At Tier 1 Investments, a Motley Fool Real-Money Portfolio, I seek out businesses with a strong balance of current competitive dominance and future growth potential. Among all the companies I follow, Facebook (META 1.70%) has one of the best combinations of a powerful, competitive moat and massive long-term growth opportunities. So much so, that I will be making Facebook one of the largest positions in Tier 1.
Facebook is a classic Rule Breaker that is fundamentally changing the way people interact and connect with each other. Impressively, it also displays many of the characteristics of a Rule Maker, as its network of more than 1.3 billion monthly active users dwarfs that of its competitors, and has made gaining access to its platform a requirement for advertisers worldwide.
I want to increase Tier 1's ability to profit alongside Facebook, but I want to do so in a more conservative manner than simply buying shares. That's because while I'm excited about Facebook's long-term potential, the next 12 months could be somewhat volatile. Management has stated that they expect 2015 to be "a significant investment year" with expenses "likely to increase 55%-75% compared to the full year 2014." Although that outlook is now likely to be at least partially priced into Facebook's share price, should the company's expenses come in at the high side of that range, Facebook's stock could underperform in 2015. With Facebook's shares currently trading near all-time highs -- as well as the market as a whole -- I'm willing to trade some upside in order to gain some downside protection.
To do so, I will be selling puts on Facebook. With this option strategy, I will be paid a premium to enter a contract to buy 100 shares of Facebook at a specified time and price. Specifically, I will be selling the Facebook January 2016 $80 puts, currently trading at about $10 per share. If Facebook is trading at or above $80 on the Jan. 15, 2016, expiration date, the puts will expire worthless. And the $1,000 I receive in premium ($10 per share times 100 shares) will amount to a 12.5% gain on the $8,000 at risk ($80 per share times 100 shares).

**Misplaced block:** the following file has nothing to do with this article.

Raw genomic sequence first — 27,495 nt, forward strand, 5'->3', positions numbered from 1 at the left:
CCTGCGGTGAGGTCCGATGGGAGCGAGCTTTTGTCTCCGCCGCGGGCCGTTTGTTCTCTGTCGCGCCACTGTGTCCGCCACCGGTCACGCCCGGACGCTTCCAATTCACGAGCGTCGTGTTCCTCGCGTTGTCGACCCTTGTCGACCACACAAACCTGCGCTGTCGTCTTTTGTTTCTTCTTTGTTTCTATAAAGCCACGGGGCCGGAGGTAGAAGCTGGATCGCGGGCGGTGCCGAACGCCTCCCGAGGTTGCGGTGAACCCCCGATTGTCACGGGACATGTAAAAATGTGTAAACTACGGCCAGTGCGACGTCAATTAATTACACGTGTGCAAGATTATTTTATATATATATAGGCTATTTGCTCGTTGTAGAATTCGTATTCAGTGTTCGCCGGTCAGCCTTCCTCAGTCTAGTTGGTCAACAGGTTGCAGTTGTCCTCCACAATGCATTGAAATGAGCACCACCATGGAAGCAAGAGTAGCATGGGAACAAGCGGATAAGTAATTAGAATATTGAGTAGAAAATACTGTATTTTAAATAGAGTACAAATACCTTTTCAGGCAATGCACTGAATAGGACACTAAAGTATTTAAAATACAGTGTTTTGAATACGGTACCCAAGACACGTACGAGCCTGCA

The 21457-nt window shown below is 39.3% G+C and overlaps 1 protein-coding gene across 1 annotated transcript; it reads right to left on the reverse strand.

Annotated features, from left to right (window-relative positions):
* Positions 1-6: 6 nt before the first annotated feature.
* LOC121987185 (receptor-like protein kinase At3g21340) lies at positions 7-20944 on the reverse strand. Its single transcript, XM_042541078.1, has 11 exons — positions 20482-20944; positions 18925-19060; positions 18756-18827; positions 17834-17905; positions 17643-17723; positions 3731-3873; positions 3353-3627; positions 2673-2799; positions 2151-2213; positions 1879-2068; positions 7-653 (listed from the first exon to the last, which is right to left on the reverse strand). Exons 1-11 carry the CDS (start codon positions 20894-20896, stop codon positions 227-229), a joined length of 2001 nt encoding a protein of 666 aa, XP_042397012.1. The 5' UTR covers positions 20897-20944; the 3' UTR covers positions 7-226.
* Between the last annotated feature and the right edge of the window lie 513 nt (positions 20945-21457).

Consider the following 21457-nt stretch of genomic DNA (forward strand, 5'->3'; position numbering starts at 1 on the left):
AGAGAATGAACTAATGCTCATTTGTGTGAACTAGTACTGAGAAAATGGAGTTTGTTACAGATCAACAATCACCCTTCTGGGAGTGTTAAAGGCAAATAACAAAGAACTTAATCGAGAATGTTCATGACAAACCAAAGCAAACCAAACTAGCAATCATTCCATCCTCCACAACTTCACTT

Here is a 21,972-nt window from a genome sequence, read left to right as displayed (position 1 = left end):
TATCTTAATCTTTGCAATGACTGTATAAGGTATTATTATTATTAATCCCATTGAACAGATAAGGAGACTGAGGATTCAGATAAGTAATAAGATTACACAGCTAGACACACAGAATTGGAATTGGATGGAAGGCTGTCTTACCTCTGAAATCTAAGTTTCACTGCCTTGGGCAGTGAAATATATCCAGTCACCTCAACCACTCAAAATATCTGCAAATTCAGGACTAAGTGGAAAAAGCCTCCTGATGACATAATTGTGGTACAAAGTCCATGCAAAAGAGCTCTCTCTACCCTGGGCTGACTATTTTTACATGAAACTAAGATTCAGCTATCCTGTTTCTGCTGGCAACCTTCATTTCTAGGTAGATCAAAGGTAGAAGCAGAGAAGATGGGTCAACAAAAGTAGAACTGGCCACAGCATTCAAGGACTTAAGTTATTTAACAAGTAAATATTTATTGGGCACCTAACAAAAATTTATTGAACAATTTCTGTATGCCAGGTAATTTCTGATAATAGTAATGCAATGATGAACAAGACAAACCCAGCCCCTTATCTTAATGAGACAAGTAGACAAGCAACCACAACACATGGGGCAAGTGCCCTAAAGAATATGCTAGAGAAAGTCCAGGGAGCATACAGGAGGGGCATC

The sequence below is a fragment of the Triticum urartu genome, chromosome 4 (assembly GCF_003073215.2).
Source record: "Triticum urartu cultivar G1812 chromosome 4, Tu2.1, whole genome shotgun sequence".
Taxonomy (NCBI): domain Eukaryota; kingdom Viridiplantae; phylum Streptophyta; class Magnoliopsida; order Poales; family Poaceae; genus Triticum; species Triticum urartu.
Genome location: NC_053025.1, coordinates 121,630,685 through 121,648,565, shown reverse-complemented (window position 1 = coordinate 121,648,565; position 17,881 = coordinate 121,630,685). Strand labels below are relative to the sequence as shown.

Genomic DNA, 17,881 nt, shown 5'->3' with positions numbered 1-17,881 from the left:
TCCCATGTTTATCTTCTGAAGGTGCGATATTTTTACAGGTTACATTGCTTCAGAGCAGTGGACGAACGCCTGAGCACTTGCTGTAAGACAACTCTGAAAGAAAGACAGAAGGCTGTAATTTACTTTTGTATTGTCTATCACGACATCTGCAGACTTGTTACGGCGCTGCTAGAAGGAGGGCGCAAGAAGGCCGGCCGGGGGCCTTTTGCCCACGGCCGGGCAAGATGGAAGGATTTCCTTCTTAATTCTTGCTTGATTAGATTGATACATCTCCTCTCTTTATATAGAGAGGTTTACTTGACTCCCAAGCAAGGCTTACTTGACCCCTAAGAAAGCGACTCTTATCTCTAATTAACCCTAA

If Facebook is trading below $80, I will be obligated to purchase shares at an adjusted price of $70 ($80 strike price minus the $10 per share in premium), or about 12.5% lower than today's $80.02 price. I think it's also important to note that I would be buying Facebook in January 2016, after the company will have had time to grow its earnings and cash flow significantly. So, in effect, I would be buying shares of the social media king at a better valuation than is possible by simply buying shares today. And, importantly, I'd be very happy to purchase Facebook's shares at that adjusted $70 price.